DAYTON -- Greg Fullerton and Dean Bickelhaupt of Dayton remember the 1995 Class B boys basketball championship game like it was yesterday.
A packed Spokane Arena, filled with screaming fans, watching the Bulldogs win their only boys basketball title.
On the court, Will Hutchens was dominating Toutle Lake, pouring in 27 points and 11 rebounds in the arena he called the High Temple of B Basketball.
And through it all, Fullerton's 9-month-old son slept on a pillow underneath his father's seat and Bickelhaupt's 9-month old boy bounced on his knee.
Seventeen years later, their sons, seniors Hayden Fullerton and Colton Bickelhaupt, get to relive the dream of playing in the state tournament.
Dayton (23-1 overall) again will face Toutle Lake (20-4) at 5:30 p.m. today, playing at the state tournament for the first time since 1995.
Colton has seen the film of the '95 game and one thing has stuck with him.
"Just how hard they played and how much passion they played with," he said. "That is just what we try to play with also."
When the team found out Sunday that it would face Toutle Lake, the news was met with more than a few chuckles.
The players certainly know the history, as the stars of the '95 team are still connected with their community.
Hutchens, who later played at Washington State University, lives in Portland now, but he regularly visits Dayton as his parents and brother, Clay -- who was also on the team -- live there.
"Clay gave us a speech at a pep rally that was pretty good," Hayden said. "He gave us a lot to think about and a lot of advice. I guess it hasn't really hit me yet. I guess it'll hit when we're getting ready to warm up."
While today's game won't be in the old Spokane Arena, the players still are chasing the same dream of winning a state title that Will Hutchens chased down 17 years ago.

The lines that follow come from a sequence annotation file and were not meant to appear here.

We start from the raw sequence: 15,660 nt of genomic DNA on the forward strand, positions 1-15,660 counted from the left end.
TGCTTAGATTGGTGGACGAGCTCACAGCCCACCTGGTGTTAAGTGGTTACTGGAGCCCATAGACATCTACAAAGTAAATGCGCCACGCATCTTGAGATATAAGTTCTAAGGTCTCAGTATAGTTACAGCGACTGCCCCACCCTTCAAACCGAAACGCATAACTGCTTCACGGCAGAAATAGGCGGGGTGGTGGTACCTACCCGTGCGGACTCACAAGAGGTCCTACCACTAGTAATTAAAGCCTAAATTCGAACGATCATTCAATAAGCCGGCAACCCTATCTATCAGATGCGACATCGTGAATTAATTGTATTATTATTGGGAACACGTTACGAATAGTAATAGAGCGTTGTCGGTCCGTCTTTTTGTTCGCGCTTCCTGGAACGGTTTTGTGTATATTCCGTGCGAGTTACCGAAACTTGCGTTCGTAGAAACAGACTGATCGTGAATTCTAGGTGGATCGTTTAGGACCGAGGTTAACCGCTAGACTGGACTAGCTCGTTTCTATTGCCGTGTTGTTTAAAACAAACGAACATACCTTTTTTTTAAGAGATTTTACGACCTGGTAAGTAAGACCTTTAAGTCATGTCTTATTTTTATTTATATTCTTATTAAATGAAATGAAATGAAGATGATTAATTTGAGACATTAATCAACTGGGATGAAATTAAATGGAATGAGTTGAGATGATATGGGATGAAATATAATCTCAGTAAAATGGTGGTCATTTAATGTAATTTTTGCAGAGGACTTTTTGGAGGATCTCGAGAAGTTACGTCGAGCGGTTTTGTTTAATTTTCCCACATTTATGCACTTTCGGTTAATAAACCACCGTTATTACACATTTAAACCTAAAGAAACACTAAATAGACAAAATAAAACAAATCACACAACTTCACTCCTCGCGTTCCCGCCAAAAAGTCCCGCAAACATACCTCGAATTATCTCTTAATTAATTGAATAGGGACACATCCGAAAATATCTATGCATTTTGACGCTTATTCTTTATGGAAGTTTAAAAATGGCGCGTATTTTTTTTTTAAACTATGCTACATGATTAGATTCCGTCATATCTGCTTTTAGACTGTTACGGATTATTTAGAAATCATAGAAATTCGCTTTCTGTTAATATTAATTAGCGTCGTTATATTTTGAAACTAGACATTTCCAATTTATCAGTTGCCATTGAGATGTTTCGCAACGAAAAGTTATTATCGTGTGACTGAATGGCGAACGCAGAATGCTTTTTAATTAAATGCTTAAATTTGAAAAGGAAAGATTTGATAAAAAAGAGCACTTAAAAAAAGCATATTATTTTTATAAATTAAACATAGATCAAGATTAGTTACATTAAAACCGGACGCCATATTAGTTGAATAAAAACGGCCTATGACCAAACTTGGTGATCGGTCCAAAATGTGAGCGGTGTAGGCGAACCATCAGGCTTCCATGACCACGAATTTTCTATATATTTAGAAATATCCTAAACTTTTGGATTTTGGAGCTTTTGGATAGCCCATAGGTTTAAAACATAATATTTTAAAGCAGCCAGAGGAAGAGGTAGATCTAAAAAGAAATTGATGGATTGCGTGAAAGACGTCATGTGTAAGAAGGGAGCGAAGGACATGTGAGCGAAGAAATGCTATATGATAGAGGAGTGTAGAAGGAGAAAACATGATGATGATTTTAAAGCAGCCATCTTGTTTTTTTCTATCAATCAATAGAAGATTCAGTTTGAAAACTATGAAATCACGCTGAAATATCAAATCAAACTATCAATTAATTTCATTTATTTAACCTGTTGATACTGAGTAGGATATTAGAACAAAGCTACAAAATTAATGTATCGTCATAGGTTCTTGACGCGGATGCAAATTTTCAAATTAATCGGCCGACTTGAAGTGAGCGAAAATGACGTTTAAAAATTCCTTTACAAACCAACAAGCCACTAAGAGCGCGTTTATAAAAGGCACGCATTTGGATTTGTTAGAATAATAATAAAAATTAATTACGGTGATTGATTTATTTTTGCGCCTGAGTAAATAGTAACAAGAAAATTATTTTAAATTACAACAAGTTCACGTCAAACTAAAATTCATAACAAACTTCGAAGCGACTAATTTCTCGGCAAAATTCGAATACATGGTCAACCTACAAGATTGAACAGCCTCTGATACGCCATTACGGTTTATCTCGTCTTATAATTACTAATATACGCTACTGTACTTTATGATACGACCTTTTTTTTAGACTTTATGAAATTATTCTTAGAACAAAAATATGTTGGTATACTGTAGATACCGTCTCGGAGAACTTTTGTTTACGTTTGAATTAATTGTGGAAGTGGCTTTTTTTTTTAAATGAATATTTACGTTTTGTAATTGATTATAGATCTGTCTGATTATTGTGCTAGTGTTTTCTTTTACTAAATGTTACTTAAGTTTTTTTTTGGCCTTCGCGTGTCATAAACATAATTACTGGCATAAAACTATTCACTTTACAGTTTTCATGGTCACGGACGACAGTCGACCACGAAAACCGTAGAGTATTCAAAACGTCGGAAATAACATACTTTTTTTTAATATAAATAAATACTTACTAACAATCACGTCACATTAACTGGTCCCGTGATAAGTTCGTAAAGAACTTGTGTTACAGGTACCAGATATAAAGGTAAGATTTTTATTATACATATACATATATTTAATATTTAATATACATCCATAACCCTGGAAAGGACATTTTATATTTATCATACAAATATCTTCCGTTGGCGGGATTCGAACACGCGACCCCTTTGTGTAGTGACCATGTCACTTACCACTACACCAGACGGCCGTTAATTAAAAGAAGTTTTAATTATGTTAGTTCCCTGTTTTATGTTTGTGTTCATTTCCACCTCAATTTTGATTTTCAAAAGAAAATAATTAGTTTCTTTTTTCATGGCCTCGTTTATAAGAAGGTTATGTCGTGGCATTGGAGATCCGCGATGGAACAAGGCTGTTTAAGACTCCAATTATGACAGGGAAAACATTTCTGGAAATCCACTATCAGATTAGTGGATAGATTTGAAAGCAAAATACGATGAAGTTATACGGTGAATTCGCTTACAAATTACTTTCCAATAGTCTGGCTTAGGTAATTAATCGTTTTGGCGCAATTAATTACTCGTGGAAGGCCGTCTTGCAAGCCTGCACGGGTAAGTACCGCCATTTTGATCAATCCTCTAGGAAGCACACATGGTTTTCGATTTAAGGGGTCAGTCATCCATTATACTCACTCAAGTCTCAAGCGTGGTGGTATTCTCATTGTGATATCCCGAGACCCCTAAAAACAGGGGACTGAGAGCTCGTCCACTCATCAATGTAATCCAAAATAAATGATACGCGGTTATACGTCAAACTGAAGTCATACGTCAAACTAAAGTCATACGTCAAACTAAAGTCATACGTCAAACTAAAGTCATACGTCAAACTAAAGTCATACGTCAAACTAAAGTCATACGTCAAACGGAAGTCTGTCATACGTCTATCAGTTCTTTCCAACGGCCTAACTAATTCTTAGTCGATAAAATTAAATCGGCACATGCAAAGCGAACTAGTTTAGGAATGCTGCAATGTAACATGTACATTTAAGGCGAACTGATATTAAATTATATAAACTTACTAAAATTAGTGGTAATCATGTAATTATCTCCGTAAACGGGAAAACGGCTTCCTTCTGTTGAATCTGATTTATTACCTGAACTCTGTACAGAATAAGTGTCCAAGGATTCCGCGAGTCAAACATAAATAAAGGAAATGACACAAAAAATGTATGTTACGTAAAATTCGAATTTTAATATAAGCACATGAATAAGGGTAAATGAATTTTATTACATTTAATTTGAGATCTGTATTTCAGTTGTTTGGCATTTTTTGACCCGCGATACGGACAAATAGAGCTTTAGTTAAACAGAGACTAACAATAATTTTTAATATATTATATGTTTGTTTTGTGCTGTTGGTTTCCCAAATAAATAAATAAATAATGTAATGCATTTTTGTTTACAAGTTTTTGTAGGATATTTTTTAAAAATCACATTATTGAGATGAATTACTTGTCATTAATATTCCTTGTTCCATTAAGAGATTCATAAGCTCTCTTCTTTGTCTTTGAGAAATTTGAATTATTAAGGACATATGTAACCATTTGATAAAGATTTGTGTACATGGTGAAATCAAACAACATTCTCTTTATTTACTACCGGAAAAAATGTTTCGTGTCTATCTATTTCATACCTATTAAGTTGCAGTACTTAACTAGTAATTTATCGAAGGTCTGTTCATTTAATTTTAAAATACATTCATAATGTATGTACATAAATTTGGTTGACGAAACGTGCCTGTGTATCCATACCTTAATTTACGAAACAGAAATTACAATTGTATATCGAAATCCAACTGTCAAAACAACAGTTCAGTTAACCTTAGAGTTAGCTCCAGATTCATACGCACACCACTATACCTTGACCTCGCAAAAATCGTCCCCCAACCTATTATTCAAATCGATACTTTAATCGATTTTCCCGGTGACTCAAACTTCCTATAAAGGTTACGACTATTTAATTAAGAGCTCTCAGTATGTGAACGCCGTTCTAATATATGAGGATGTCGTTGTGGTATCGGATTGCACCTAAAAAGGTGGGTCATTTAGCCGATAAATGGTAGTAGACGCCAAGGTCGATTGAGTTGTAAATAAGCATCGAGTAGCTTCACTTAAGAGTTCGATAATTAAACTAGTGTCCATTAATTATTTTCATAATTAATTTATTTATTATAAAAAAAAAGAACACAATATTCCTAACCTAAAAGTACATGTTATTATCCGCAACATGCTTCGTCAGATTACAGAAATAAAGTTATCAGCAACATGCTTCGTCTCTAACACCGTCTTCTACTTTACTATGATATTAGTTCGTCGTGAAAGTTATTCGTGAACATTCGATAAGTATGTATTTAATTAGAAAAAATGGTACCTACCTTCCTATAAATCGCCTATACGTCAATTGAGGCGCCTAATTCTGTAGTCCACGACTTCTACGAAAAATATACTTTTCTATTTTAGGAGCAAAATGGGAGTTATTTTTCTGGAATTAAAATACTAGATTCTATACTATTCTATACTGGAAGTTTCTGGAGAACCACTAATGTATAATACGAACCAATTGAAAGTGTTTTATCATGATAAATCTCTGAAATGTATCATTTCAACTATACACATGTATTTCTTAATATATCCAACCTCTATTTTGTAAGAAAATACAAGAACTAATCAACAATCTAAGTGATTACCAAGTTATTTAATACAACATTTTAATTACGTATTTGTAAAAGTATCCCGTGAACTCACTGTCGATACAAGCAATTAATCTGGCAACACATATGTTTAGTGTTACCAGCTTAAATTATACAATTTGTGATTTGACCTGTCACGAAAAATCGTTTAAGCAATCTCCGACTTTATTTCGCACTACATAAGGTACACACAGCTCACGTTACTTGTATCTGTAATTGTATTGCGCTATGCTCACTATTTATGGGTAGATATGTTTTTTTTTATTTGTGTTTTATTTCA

"That was one of the best experiences of my life," Hutchens said. "When we were kids growing up, I dreamed about going to state every year. Dayton hadn't gone to state since my dad was in school (1967) and there was almost a burden on if the Dayton boys could make it back to state.
"We finally did, and had some great success."
The rarity of the trip is something that the present-day Bulldogs can understand.
In 2011, Dayton lost the District 9 championship game to Waitsburg-Prescott, then lost to Asotin the next night.
From that crushing defeat, though, coach Roy Ramirez (a 1985 Dayton High graduate), and 11 players have built up a dominating year, losing only once and heading to Spokane as one of the favorites to win it all.
"We have a lot of kids who have played together a long time," said Greg Fullerton, who works for the Dayton Public Works Department. "They've traveled from Missoula, Mont., to Ocean Shores and everywhere in between. They've darn sure put their time in. They deserve it."
Of the six seniors on the team, four of them have lived their entire lives in Dayton, population 2,535, and the other two moved in during grade school.
"If you look at those kids that are here," Ramirez said. "Other than Kroft (Sunderland) and Joey (Schlacht), all their parents are from Dayton. They graduated from Dayton. They have roots here. Their folks grew up here.
"Any way you look at it, it is special the kind of year we've had. And the kind of kids we have. Not just those six seniors, but the 11 on the roster. They are really good kids."
Garett Turner and Jacob McCleary are the other two seniors on the team.
While Ramirez is focusing on how to win today's game and advance in the tournament, Hutchens had some advice for the present-day Bulldogs.
"Enjoy the moment together as it is happening," he said. "Sometimes we don't always do that. We are so focused on just the competition, that we don't step back and take in the magnitude of it. Walking around the arena and taking in the environment, watching the game from different parts of the gym. It is not something that happens every year, obviously.
"So, just make sure to enjoy the experience for what it is."
Hutchens should know, after all, as he went on to play basketball in the Pac-10 and is widely considered the best to ever play for Dayton.
The 35-year-old is married with two kids and works for a Portland company called PCS Press. In his free time, he writes a blog about coffee and art.
But he still thinks about that March day when he was on top of the world, and he has some parting advice for this year's team:
"If you are going to make it there, you might as well win the thing."